‘Heli’ depicts human costs of drug-related violence with raw horror
May 28, 2014
Set in Guanajuato, Mexico, Heli tells the story of the crude life the city’s residents endure while dealing with the ongoing militarization of the “war on drugs.” The opening shot augurs the harshness of the rest of the film, as we see two of the main characters, Heliberto, who goes by the nickname Heli (Armando Espitia), and Beto (Juan Eduardo Palacios). Beaten and battered, they ride half-conscious in the back of a pickup truck. Heli’s bloodied face is pinned down by Beto’s boot. The camera lingers on Heli’s face for an extended shot, allowing a sense of helplessness to seep into the audience. The violent scene is straightforward, stark and shown without music; a style that is carried throughout the rest of the film.
Heli’s director, Amat Escalante was bestowed the 2013 Best Director Award at the Cannes Film Festival, only the fourth Mexican director to be recognized with the prize in the 68 years of the film festival. This accomplishment was no doubt a boost for the film but also proves the magnitude of its relevance. Escalante was raised in Guanajuato, the town depicted in the film. His close and personal connection to the area is palpable, as Heli shows the many layers of social disruption the war on drugs has left on Mexico.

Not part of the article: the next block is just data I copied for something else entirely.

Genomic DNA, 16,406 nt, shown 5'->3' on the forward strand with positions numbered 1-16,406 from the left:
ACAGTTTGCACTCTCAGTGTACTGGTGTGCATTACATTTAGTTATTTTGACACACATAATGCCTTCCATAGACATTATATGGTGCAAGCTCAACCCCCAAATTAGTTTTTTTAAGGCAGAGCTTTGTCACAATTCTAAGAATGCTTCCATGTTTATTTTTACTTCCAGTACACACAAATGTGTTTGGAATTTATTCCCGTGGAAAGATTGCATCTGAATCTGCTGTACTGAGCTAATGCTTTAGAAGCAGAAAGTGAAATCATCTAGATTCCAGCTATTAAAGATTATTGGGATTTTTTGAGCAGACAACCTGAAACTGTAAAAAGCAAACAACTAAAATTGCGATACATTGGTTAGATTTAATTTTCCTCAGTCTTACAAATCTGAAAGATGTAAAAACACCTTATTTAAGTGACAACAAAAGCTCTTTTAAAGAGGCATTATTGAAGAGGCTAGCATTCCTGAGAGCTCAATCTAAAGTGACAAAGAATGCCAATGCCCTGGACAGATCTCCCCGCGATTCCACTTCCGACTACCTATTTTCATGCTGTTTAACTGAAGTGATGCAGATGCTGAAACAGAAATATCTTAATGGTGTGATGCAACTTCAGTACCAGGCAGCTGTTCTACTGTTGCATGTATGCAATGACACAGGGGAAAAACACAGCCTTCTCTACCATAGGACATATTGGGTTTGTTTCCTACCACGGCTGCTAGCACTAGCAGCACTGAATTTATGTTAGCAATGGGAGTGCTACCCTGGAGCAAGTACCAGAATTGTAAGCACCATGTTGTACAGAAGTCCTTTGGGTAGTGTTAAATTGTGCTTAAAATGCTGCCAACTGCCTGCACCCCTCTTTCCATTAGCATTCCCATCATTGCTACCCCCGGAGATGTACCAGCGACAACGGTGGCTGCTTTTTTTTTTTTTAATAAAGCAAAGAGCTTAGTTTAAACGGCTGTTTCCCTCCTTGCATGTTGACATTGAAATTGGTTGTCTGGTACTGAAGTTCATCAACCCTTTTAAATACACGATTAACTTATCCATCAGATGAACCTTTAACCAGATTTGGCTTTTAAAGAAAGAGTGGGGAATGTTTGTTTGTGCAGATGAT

Escalante’s genius lies on his focus on human relationships, as blossoming first love and strong family ties provide the backdrop to the action in Heli, while presenting the merciless effect of the shock waves generated by drug-dealers and corrupt police. Early in the film, we learn Heli is a 17-year-old who tells a census worker he is the head-of-household living with a wife, a baby son, younger teenage sister Estela and his father. He works at a Japanese car factory and cares for his family, struggling to do the “right thing.” Estela (Andrea Vergara) is the picture of innocence. She is involved with Beto, a boy several years older than her. The romance seems harmless enough, filled with clumsy moments of young experimentation, until Beto gets a “smart” idea involving a couple of stolen kilos of cocaine that will allow the two to elope.